Head-mounted eye tracking has significant potential for gaze-based applications such as life logging, mental health monitoring, or the quantified self. A neglected challenge for the long-term recordings required by these applications is that drift in the initial person-specific eye tracker calibration, for example caused by physical activity, can severely impact gaze estimation accuracy and thus system performance and user experience. We first analyse calibration drift on a new dataset of natural gaze data recorded using synchronised video-based and Electrooculography-based eye trackers of 20 users performing everyday activities in a mobile setting. Based on this analysis we present a method to automatically self-calibrate head-mounted eye trackers based on a computational model of bottom-up visual saliency. Through evaluations on the dataset we show that our method 1) is effective in reducing calibration drift in calibrated eye trackers and 2) given sufficient data, can achieve gaze estimation accuracy competitive with that of a calibrated eye tracker, without any manual calibration.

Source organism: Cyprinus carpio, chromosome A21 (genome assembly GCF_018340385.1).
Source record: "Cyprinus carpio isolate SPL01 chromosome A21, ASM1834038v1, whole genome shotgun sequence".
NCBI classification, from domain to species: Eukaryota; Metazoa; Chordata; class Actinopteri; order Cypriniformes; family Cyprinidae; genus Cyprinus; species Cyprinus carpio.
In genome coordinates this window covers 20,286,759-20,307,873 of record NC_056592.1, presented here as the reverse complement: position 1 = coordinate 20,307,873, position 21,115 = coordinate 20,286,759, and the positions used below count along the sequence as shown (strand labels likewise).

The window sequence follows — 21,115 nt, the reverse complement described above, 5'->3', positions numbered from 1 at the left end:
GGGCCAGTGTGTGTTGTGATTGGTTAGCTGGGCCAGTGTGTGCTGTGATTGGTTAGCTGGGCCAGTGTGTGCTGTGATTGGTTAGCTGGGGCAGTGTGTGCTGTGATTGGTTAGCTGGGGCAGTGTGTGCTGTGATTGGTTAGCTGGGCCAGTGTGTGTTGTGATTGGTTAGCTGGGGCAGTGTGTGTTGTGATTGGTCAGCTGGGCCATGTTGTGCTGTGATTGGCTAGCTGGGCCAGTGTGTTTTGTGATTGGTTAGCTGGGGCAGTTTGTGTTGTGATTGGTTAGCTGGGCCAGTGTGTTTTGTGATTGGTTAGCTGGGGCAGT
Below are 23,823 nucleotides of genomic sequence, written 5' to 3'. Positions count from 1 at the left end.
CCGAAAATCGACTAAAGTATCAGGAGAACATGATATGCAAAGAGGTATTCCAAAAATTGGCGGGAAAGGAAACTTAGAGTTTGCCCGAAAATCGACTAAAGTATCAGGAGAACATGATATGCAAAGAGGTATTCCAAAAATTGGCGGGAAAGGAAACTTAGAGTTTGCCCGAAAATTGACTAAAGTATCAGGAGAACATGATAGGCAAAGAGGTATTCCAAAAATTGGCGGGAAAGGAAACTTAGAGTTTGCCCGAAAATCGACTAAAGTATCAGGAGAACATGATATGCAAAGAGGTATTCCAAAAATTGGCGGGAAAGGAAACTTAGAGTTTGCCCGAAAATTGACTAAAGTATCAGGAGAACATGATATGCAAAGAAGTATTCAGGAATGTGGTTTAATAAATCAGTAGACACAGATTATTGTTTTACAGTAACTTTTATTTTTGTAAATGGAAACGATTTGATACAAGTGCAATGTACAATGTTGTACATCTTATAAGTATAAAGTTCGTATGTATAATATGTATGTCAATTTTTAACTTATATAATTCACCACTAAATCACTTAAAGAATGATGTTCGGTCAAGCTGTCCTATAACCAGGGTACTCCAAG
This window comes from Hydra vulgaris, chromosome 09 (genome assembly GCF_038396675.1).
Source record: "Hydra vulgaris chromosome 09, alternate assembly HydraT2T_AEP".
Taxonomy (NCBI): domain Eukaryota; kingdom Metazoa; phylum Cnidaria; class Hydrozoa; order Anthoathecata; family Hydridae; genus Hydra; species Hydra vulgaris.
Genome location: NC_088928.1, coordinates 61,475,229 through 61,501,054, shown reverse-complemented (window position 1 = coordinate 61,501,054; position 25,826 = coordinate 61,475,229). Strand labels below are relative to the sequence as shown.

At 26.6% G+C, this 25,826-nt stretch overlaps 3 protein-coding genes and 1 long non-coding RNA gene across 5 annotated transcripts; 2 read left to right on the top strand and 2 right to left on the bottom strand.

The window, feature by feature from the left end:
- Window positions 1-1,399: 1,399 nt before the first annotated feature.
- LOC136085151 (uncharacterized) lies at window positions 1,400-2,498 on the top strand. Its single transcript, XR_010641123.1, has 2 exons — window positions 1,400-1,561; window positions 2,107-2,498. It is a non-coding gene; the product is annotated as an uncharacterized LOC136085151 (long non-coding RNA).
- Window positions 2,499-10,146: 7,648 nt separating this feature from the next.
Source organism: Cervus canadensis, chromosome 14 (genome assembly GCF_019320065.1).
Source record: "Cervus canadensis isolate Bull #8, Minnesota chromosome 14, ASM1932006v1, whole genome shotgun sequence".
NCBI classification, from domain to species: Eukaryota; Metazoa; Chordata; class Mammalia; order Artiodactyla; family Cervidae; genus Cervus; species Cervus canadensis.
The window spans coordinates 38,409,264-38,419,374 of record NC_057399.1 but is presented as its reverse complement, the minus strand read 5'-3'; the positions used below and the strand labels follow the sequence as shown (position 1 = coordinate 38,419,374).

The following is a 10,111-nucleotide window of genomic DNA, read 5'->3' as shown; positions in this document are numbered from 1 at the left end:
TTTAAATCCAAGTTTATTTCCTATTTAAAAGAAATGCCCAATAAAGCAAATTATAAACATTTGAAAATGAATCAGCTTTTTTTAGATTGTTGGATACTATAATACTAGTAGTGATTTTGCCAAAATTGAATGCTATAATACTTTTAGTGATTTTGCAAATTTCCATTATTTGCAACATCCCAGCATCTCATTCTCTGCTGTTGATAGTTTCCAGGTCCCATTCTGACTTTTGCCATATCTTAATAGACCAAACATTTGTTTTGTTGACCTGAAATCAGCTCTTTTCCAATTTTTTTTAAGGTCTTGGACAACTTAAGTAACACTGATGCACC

- Yusuke Sugano and Andreas Bulling, “Self-Calibrating Head-Mounted Eye Trackers Using Egocentric Visual Saliency”, in Proc. UIST 2015.